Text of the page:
Maca is renowned for its fertility-boosting properties. It’s been used for centuries by women in the Andes to help increase their chances of conception, increase their fertility window, and strengthen their uterine walls. In fact, it was considered so important that priests would bless maca crops before they were harvested to ensure a good yield the following year.

Maca can also help with reproductive health issues like polycystic ovarian syndrome (PCOS) by balancing hormones and helping promote ovulation. But that’s not all! This sweet root has loads of other benefits as well. For example, maca has been shown to be an effective mood stabilizer.

So if you’re feeling down or depressed because of your period, this may be just what you need to lift your spirits. If you’re experiencing menopause symptoms such as hot flashes or night sweats, some research indicates that maca may be able to reduce those symptoms too.

What else? Studies have also found that maca can be beneficial for people who are recovering from cancer treatment because it helps restore energy levels and sexual function.

 

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Maca Powder Varieties

There are three types of maca: black maca (the highest in natural plant sterols), red maca (highest in anthocyanins) and yellowish-brown maca (highest in carotenoids). The color comes from the soil it grows in.

Black maca is the most energizing, whereas red maca is more for hormones. Yellowish brown maca is calming.

Maca has also been said to be an aphrodisiac, because it balances the hormones involved in libido, including testosterone, estrogen and progesterone. It can help with PMS symptoms and menopause as well.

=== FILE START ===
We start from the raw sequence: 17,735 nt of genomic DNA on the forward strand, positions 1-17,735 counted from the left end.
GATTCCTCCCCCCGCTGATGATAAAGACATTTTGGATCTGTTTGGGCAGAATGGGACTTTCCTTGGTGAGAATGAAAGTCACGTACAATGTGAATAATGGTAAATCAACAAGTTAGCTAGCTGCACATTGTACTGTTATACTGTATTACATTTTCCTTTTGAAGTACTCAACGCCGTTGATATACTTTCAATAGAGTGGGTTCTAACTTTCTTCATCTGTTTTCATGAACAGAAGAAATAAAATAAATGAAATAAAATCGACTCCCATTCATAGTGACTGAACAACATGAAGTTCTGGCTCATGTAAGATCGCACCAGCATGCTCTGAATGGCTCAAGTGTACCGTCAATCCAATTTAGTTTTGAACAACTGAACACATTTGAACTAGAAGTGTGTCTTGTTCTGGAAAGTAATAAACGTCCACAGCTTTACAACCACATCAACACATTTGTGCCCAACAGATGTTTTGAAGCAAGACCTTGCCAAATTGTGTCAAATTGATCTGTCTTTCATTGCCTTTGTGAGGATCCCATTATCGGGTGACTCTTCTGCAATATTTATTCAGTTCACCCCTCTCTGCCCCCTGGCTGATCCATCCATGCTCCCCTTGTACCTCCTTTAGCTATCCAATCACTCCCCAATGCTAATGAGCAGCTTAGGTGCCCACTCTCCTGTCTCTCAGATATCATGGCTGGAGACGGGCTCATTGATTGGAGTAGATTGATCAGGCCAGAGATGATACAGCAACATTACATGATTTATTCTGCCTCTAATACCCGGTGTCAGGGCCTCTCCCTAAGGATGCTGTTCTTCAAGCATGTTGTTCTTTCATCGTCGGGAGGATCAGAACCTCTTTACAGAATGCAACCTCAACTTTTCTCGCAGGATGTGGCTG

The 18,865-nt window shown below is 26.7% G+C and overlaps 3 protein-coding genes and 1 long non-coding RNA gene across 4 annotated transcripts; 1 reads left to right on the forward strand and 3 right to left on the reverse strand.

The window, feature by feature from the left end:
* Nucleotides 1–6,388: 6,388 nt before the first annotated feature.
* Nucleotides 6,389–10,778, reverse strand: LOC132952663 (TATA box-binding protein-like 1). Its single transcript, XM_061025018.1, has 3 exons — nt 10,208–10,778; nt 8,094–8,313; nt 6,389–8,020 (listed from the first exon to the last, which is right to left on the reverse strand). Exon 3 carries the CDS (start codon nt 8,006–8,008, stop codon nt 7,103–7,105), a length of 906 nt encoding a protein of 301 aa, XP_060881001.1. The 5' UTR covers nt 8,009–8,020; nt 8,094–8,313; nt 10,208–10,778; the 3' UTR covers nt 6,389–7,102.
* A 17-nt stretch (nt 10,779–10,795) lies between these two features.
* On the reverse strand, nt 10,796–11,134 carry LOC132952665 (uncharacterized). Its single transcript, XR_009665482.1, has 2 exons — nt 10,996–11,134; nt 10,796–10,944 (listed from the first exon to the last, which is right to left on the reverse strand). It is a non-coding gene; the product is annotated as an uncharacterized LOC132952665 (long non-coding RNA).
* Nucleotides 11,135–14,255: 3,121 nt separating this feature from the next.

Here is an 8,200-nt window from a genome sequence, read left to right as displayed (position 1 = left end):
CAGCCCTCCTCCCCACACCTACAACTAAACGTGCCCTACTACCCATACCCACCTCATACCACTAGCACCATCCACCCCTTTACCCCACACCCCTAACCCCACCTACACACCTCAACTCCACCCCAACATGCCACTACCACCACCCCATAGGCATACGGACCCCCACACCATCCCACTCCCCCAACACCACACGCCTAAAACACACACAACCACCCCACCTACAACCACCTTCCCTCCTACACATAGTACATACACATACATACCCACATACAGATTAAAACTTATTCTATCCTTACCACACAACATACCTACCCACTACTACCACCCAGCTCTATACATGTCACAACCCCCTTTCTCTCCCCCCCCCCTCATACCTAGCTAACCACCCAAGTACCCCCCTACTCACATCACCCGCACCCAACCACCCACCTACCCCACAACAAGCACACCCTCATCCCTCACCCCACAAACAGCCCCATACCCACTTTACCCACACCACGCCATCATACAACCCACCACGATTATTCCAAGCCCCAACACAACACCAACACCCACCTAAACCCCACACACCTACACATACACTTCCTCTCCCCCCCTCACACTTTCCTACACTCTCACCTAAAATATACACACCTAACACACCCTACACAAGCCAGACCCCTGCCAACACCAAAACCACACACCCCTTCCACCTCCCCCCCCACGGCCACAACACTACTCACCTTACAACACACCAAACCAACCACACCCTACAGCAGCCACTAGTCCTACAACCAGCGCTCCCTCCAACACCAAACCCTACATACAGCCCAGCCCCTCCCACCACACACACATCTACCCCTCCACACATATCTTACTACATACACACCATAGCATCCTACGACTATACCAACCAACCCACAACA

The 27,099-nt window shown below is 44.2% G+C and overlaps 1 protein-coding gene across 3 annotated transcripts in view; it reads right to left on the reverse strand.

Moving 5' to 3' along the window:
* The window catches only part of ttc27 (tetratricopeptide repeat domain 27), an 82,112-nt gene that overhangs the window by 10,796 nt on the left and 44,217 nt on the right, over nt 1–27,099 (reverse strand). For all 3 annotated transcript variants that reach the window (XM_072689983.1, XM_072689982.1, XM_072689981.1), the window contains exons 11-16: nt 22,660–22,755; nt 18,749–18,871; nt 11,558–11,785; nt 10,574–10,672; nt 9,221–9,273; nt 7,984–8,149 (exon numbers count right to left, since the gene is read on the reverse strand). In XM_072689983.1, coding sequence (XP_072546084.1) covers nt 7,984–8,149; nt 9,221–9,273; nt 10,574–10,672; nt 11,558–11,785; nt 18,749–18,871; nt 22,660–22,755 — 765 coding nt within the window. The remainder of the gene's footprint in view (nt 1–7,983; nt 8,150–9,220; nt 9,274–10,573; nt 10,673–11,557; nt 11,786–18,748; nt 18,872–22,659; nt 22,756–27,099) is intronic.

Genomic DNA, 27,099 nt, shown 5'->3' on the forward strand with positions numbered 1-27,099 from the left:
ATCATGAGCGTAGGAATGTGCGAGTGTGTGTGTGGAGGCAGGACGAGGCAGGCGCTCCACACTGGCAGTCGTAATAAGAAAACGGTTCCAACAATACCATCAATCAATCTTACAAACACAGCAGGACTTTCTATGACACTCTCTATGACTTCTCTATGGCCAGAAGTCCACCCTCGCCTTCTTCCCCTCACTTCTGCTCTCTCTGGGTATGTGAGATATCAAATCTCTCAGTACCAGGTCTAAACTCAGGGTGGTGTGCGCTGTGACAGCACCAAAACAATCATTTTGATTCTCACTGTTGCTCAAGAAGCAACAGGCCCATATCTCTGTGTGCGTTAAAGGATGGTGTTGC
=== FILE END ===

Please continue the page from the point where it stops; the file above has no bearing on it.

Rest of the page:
Maca Coffee

Maca is a root that grows in Peru, Bolivia, Ecuador, and other countries. It’s sometimes called the Peruvian ginseng because it has been used for centuries to increase energy levels and stamina. Farmers in Peru (where most of the world’s maca is grown) use it as an animal feed additive.

In addition to improving energy levels, maca is also being studied for its potential to help with diabetes, osteoporosis, cardiovascular disease, infertility, depression, Alzheimer’s disease and chronic fatigue syndrome.

You can add maca to your diet by eating foods like fresh or dried raw organic maca powder mixed into smoothies or water; brewing into tea; making cookies or muffins; adding maca flour to baked goods; or blending it into vegan protein shakes.

 

 

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Ashwagandha vs Maca

What is the difference between Ashwagandha and maca? One of the main differences is that maca has a more significant effect on libido. ­Ashwagandha can also be used to treat sexual disorders, but it doesn’t have as dramatic an effect as maca. ­Another difference between these two herbs is that maca does not increase levels of prolactin or thyroid hormones in the body, whereas ashwagandha does.

Ashwagandha is recommended for stress relief, whereas maca may be more helpful for anxiety. For example, there is research showing that ashwagandha helps with insomnia, while maca has been shown to reduce sleep latency. Another use for each herb is lowering cholesterol.

Although both herbs are good at this task, they are used in different ways: Ashwagandha reduces low-density lipoprotein (LDL), while maca lowers triglycerides and increases high-density lipoprotein (HDL).